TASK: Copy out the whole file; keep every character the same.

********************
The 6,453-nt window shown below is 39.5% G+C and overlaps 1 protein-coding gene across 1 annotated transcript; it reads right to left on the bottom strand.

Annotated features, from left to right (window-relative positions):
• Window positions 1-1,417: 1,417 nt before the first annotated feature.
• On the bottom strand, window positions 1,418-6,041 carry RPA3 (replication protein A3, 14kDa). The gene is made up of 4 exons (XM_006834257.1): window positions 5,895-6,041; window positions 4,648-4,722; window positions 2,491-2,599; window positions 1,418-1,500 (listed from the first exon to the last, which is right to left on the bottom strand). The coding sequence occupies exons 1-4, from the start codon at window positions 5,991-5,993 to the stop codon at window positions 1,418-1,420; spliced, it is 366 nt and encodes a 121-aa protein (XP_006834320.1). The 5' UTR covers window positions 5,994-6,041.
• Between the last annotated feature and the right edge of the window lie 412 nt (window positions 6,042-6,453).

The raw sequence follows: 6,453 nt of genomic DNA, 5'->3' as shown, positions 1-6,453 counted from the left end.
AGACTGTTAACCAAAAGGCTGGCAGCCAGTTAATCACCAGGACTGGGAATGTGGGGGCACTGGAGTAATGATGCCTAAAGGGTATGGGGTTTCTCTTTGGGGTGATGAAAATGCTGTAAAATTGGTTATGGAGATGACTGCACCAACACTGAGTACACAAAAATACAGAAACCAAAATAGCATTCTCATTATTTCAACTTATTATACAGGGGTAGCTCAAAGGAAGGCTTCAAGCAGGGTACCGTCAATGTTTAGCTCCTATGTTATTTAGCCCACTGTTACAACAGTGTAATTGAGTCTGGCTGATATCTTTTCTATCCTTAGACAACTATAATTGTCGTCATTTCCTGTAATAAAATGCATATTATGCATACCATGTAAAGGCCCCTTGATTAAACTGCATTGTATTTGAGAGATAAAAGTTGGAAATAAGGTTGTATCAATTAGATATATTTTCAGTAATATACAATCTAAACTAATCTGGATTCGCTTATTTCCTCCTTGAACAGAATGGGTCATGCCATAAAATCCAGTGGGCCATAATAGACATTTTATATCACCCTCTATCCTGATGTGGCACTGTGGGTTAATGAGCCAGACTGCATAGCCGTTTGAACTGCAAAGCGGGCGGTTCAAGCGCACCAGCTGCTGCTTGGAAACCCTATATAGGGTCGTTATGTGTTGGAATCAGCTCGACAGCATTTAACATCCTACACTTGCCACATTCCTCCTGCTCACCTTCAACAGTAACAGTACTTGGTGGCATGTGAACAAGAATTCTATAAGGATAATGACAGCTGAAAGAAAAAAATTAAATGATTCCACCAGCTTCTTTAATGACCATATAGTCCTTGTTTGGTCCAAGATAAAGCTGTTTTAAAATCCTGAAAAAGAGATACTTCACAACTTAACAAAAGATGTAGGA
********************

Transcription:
The 6,453-nt window shown below is 39.5% G+C and overlaps 1 protein-coding gene across 1 annotated transcript; it reads right to left on the bottom strand.

Annotated features, from left to right (window-relative positions):
• Window positions 1-1,417: 1,417 nt before the first annotated feature.
• On the bottom strand, window positions 1,418-6,041 carry RPA3 (replication protein A3, 14kDa). The gene is made up of 4 exons (XM_006834257.1): window positions 5,895-6,041; window positions 4,648-4,722; window positions 2,491-2,599; window positions 1,418-1,500 (listed from the first exon to the last, which is right to left on the bottom strand). The coding sequence occupies exons 1-4, from the start codon at window positions 5,991-5,993 to the stop codon at window positions 1,418-1,420; spliced, it is 366 nt and encodes a 121-aa protein (XP_006834320.1). The 5' UTR covers window positions 5,994-6,041.
• Between the last annotated feature and the right edge of the window lie 412 nt (window positions 6,042-6,453).

The raw sequence follows: 6,453 nt of genomic DNA, 5'->3' as shown, positions 1-6,453 counted from the left end.
AGACTGTTAACCAAAAGGCTGGCAGCCAGTTAATCACCAGGACTGGGAATGTGGGGGCACTGGAGTAATGATGCCTAAAGGGTATGGGGTTTCTCTTTGGGGTGATGAAAATGCTGTAAAATTGGTTATGGAGATGACTGCACCAACACTGAGTACACAAAAATACAGAAACCAAAATAGCATTCTCATTATTTCAACTTATTATACAGGGGTAGCTCAAAGGAAGGCTTCAAGCAGGGTACCGTCAATGTTTAGCTCCTATGTTATTTAGCCCACTGTTACAACAGTGTAATTGAGTCTGGCTGATATCTTTTCTATCCTTAGACAACTATAATTGTCGTCATTTCCTGTAATAAAATGCATATTATGCATACCATGTAAAGGCCCCTTGATTAAACTGCATTGTATTTGAGAGATAAAAGTTGGAAATAAGGTTGTATCAATTAGATATATTTTCAGTAATATACAATCTAAACTAATCTGGATTCGCTTATTTCCTCCTTGAACAGAATGGGTCATGCCATAAAATCCAGTGGGCCATAATAGACATTTTATATCACCCTCTATCCTGATGTGGCACTGTGGGTTAATGAGCCAGACTGCATAGCCGTTTGAACTGCAAAGCGGGCGGTTCAAGCGCACCAGCTGCTGCTTGGAAACCCTATATAGGGTCGTTATGTGTTGGAATCAGCTCGACAGCATTTAACATCCTACACTTGCCACATTCCTCCTGCTCACCTTCAACAGTAACAGTACTTGGTGGCATGTGAACAAGAATTCTATAAGGATAATGACAGCTGAAAGAAAAAAATTAAATGATTCCACCAGCTTCTTTAATGACCATATAGTCCTTGTTTGGTCCAAGATAAAGCTGTTTTAAAATCCTGAAAAAGAGATACTTCACAACTTAACAAAAGATGTAGGA